Women’s media criticism blog Vagenda Magazine asked their Twitter followers to normalize snarky headlines about female celebrities — and the Internet delivered. Check out some of our favorite improved headlines below, and see more at the hashtag #thevagenda. (via The Huffington Post)
After three decades in journalism, I find it hard to believe that – while things have changed radically in some ways – there’s still such a gender imbalance. At the International Journalism Festival in Italy earlier this month, I was part of a panel called “Where Are the Women?” Sitting there, discussing the paucity of women in journalism leadership globally I had a surreal feeling: Are we really still talking about this? (via The New York Times)
At the International Journalism Festival in Perugia, delegates were treated to an occasionally heated debate over fact checking from the founders of leading websites from around the world. (via journalism.co.uk)
Researchers found a lot to be dissatisfied with in a review of nearly 2,000 stories about “new medical treatments, tests, products, and procedures.” Most stories were “unsatisfactory on 5 of 10 review criteria: costs, benefits, harms, quality of the evidence, and comparison of the new approach with alternatives,” Gary Schwitzer writes in a report published by JAMA Internal Medicine. (via Poynter)
Turning the Page of Hate in Media Campaign for Tolerance in African Journalism
The following five-point test of hate-speech for journalism in context has been developed by EJN advisers and is based upon international standards. It highlights some questions to be asked in the gathering, preparation and dissemination of news and information that will help journalists and editors place what is said and who is saying it in an ethical context.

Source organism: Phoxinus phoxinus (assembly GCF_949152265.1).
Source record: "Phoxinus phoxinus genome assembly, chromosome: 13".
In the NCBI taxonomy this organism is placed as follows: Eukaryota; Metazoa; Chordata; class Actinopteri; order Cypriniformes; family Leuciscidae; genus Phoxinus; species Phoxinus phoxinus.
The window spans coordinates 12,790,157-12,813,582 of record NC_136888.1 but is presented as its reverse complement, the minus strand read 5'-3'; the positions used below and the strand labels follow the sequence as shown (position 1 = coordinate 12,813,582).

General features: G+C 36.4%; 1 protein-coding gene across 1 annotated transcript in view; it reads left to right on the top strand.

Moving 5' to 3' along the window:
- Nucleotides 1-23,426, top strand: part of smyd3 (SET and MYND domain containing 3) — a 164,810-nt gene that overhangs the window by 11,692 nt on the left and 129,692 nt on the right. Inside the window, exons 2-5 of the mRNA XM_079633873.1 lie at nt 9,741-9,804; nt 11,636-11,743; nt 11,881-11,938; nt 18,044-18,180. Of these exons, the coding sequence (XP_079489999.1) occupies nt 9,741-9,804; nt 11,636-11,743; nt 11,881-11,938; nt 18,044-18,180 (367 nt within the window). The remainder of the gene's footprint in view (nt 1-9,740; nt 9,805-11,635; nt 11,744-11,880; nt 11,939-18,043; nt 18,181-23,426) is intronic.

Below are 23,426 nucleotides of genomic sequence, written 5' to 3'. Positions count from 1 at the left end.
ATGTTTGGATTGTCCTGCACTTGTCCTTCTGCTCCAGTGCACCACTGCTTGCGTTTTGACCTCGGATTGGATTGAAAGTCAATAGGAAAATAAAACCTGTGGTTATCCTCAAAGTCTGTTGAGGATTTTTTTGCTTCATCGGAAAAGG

The guide is well thought out and its sections cover news judgment and conflicts, transparency, sourcing ethics, knowing your audience, plagiarism, when problems arise, photos and art, and social media. (via Media Unlimited)
This report provides the first comprehensive picture of the dangers faced by many women working in news media around the world. It describes the types of violence and threats female journalists encounter and considers how these incidents affect their ability to conduct their work. The report identifies trends among reported incidents and offers suggestions about what individuals and organizations might do to mitigate the dangers of reporting in hostile environments and provide a safe working environment at home. (via The International Women’s Media Foundation)
23 – 24 May 2014: The main objective of the workshop, which is carried out in the context of the Africa-wide campaign for tolerance in media Turning the Page of Hate, is to help the journalism community push back against editorial practice that can reinforce stereotypes, ignore the reality of violence against women at work and home and that restricts progress towards genuine respect for gender equality at all levels of society. The workshop will focus on practical ways in which people in media can work towards creating coverage which is balanced, fair, and inclusive.
9 – 11 June 2014: The World Editors Forum gathers Editors-in-Chief from around the globe. The Forum provides news professionals with an annual meeting place to examine ethical challenges, learn about innovations in newsrooms and celebrate quality journalism and cutting-edge storytelling techniques. The Ethical Journalism Network will participate in two sessions on 10 June.